Career Life Design: Nova SBE’s project seeks to dignify the labor market
Research | 07 November 2023 Career Life Design: Nova SBE’s project seeks to dignify the labor market

Nova SBE's Career Life Design project seeks to promote more dignified, meaningful, and satisfying work for present and future generations. The project was recently supported with a Research Grant, awarded by Fundação “la Caixa”, worth 100 thousand euros.

Led by Nova SBE Professor Samantha Sim, with the collaboration of researchers Amélia Monteiro and Radek Oros, as well as Professor Sebastian Kernbach (University of St. Gallen), the Collaborative Design-thinking Approaches, Adaptive Psychological Functioning & Career Development project is an initiative of the Nova SBE Leadership for Impact Knowledge Center and Nova SBE Careers & Well-being, which also has the support of two external partners: dNovo (Portugal) and Life Design Lab at HSG St. Gallen (Switzerland).

The project, which aims to explore a variety of personal and professional outcomes, will focus on two studies: one with students entering the job market and another with older unemployed people. Both studies will make it possible to measure numerous parameters that influence personal and professional satisfaction, particularly at the psychological level, self-esteem, and perceived subjective well-being, and concerning the professional aspect, alignment with the value of work, career involvement, and entrepreneurial self-efficacy, among others. The Research grant will enable research, through randomized clinical trials, into the effects of Career Life Design (CLD) on psychological and career resources, as well as the longitudinal effects on actual career outcomes.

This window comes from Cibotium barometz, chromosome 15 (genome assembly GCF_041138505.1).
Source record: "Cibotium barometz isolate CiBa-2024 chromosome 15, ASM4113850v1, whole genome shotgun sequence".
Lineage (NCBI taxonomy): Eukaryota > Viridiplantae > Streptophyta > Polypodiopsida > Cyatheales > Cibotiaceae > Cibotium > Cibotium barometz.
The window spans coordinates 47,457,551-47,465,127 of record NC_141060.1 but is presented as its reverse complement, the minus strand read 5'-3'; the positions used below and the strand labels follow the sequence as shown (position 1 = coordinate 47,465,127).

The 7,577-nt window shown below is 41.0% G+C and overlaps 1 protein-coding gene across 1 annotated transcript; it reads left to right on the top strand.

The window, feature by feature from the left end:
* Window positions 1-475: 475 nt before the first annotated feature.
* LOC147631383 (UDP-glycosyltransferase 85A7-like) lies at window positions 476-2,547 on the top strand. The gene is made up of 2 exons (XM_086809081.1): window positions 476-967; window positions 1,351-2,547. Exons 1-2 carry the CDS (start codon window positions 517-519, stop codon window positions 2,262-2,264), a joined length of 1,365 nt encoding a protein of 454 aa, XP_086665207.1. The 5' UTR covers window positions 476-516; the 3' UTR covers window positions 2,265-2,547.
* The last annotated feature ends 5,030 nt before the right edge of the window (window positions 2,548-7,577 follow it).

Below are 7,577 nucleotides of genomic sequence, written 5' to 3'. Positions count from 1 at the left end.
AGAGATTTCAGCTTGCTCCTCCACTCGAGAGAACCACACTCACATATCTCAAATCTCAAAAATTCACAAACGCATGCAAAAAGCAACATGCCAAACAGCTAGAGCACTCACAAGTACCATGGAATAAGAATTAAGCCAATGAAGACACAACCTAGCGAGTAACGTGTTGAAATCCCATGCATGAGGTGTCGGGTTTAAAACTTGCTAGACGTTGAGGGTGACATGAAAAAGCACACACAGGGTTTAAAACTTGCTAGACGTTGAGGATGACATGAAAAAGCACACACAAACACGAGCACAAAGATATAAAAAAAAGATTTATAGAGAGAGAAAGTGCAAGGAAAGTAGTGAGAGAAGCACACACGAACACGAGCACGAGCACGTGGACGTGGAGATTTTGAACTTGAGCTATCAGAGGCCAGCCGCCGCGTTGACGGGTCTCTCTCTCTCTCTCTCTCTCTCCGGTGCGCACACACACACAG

Intended to inspire the practice and promotion of innovative career development programs that can respond to the changes and needs of current and future generations, the project - which encompasses one of the first studies to evaluate Career Life Design - aims to contribute to existing career theories by focusing on the construction of new identities focused on a greater meaning of well-being and job satisfaction.

The team notes that "the work also aims to inspire the practice of more innovative career development practices and programs that can better respond to the changing needs of current and future generations of workers”.

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